The Greeks learned about the sweet root from the Scythians,
so Theophrastus named it Scythian in the 3rd C
bc, declaring it god for lung disease.
Later it descriptively
became glycyrrhiza (glykys, meaning “sweet,” and rhiza,
The specific name glabra,
'smooth', is a reference to the smooth seed pods.
Widely cultivated in 15th-century
it was sold in apothecaries and it remains a common
pharmaceutical sweetener and pill binder today.
The Latin liquiritia
turned into lycorys in Old French.
The Dominican Black Friars
introduced it into England, where lycorys extract was
later sold as lozenges called “pomfrey cakes.”
Licorice has been
used medicinally for many centuries; the ancient Egyptians,
Greeks and Romans, all recognized how beneficial it was for
coughs, colds and chills.
Licorice was often called
scythic by the ancients because the Scythians, redoubtable
warriors, were reputed to be able to go for
ten days without other
food or water by eating licorice.
Licorice has been used
medicinally since at least 500 B.C. and still features in
official pharmacopoeia as a "drug" for stomach ulcers.
G. glabra originates in
the Mediterranean and the
Middle East and has been cultivated in Europe since at least the 16th century.
In China, G. uralensis or gan cao is
used; it is called the "great detoxifier" and is thought to
drive poisons from the system.
It is also an important
tonic, often called "the grandfather of herbs."
The roots became popular chewing sticks in
the West Indies, and other
places where the plant grows.
Liquorice has an ancient
reputation as an aphrodisiac; the Kama Sutra and Ananga
Ranga contain numerous recipes for increasing sexual vigor
which include licorice.
Triterpenes of the oleanane type, mainly glycyrrhizin and
its agylcone glycyrrhetinic acid, liquiritic acid,
glycyrrhetol, glabrolide, isoblabrolide, licoric acid, and
phytosterols; Flavonoids and isoflavonoids: liquiritigenin,
liquiritin, rhamnoliquiritin, neoliquiritin, licoflavonol,
licoisoflavones A and B, licoisoflavanone, formononetin,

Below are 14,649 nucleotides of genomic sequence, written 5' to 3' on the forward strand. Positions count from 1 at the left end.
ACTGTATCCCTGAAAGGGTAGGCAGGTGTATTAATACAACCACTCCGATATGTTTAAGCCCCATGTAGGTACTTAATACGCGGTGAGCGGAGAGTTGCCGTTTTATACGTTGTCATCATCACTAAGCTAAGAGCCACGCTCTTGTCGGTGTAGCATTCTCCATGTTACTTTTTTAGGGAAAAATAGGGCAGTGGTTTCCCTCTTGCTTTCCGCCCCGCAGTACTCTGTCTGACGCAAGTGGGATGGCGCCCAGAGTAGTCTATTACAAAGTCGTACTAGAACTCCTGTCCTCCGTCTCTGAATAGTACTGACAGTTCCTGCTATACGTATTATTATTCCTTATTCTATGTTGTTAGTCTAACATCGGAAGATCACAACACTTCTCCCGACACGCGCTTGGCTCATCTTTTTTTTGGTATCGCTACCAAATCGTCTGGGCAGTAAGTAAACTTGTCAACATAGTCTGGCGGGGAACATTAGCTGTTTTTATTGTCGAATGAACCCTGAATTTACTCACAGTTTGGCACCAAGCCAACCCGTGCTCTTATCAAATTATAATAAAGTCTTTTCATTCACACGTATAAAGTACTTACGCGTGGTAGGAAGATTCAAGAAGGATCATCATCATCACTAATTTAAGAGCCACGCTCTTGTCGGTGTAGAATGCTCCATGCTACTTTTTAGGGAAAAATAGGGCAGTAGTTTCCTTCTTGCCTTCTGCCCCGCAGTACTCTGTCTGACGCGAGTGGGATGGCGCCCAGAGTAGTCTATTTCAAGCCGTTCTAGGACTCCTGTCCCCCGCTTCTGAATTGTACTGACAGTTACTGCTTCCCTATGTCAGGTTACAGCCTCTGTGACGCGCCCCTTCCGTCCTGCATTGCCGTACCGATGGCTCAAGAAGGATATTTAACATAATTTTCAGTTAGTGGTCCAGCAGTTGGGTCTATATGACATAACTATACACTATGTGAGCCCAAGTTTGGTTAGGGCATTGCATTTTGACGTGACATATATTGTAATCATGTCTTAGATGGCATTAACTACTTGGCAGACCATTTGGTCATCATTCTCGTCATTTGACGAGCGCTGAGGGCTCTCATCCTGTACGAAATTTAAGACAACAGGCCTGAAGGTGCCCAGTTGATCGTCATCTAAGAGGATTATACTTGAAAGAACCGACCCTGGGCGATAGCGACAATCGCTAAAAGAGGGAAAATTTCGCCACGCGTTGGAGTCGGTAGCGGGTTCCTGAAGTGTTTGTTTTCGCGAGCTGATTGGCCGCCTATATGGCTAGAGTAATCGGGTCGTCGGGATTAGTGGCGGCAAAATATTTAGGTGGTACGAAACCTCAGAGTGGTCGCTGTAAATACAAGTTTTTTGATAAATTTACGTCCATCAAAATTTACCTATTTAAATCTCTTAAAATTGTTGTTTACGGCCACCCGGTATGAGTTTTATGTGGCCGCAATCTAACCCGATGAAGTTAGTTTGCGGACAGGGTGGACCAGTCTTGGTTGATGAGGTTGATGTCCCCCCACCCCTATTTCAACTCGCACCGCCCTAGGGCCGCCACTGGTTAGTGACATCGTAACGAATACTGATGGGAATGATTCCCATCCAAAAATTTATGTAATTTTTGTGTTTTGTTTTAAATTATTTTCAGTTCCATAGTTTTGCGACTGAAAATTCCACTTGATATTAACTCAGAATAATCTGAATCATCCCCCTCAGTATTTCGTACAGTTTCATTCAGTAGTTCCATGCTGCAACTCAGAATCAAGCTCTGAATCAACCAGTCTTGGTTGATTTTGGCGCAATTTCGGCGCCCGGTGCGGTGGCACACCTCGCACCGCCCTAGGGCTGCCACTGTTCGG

glabrol, glabrone, glyzarin, kumatakenin and others;
Courmarines: liqcoumarin, umbelliferone, herniarin glycyrin;
Chalcones: liquiritigenin, isoliquiritigenin,
neosoliquiritin, rhamnoisoliquiritin, licuraside,
licochalcones A and B, echinatin and others;
Polysaccharides, mainly glucans; Volatile oil, containing
fenchone, linalool, furfuyl alcohol, benzaldehyde and others
and references; starch, sugars, amino acid.
It is for the glycoside
glycyrrhizin that the root is cultivated.
The amount of glycyrrhizin
varies greatly ranging from 7% to 10% depending on growing
anti-inflammatory, anti-arthritic, tonic stimulant for
adrenal cortex, lowers blood cholesterol, soothes gastric
mucous membranes, possibly anti-allergenic, cooling,
expectorant, demulcent, laxative, spasmolytic,
hepatoprotectant, hepatorestorative, antiviral
sweet, neutral, moist, cool
Since Hippocrates' day licorice
has been prescribed for dropsy because it does, indeed,
prevent thirst--probably the only sweet thing that does.
The chief medicinal action
of licorice is as a demulcent and emollient.
Its soothing properties
make it excellent in throat and chest complaints and it is a
very common ingredient in throat pastilles and cough
It is also widely used in
other medicines to counteract bitter tastes and make them
Recent research has shown
that it has a pain-killing effect on stomach ulcers and
prolonged use raises the blood pressure.
Medicinally the dried
peeled root has been decocted to allay coughs, sore throat,
laryngitis, and urinary and intestinal irritations. The root
is expectorant, diuretic, demulcent, antitussive,
anti-inflammatory, and mildly laxative.
It has proven helpful in
inflammatory upper respiratory disease, Addison's disease,
and gastric and duodenal ulcers. Side effects may develop in
Licorice may increase
venous and systolic arterial pressure causing some people to
experience edema, and hypertension.
In some countries,
licorice has been used to treat cancers. Licorice stick, the
sweet earthy flavored stolons, are chewed.
Licorice chew sticks
blackened Napoleon's teeth. In the 1940s Dutch physicians
tested licorice's reputation as an aid for indigestion.
They came up with a
derivative drug, carbenoxolone, that promised to help peptic
ulcer patients by either increasing the life span of
epithelial cells in the stomach or inhibiting digestive
activity in general. Many cures were achieved in the
experiments, but negative side effects--the patients' faces
and limbs swelled uncomfortably--outweighed the cures.
Certain agents in licorice have recently been credited with
antibacterial and mild antiviral effects; licorice may be
useful in treating dermatitis, colds, and infections.
It also has been used in a
medicinal dandruff shampoo.
Other modern-day research
found that the herb can reduce arthritic activity.
An extract of licorice is made by crushing the fresh or
stored roots, then boiling or passing steam through them and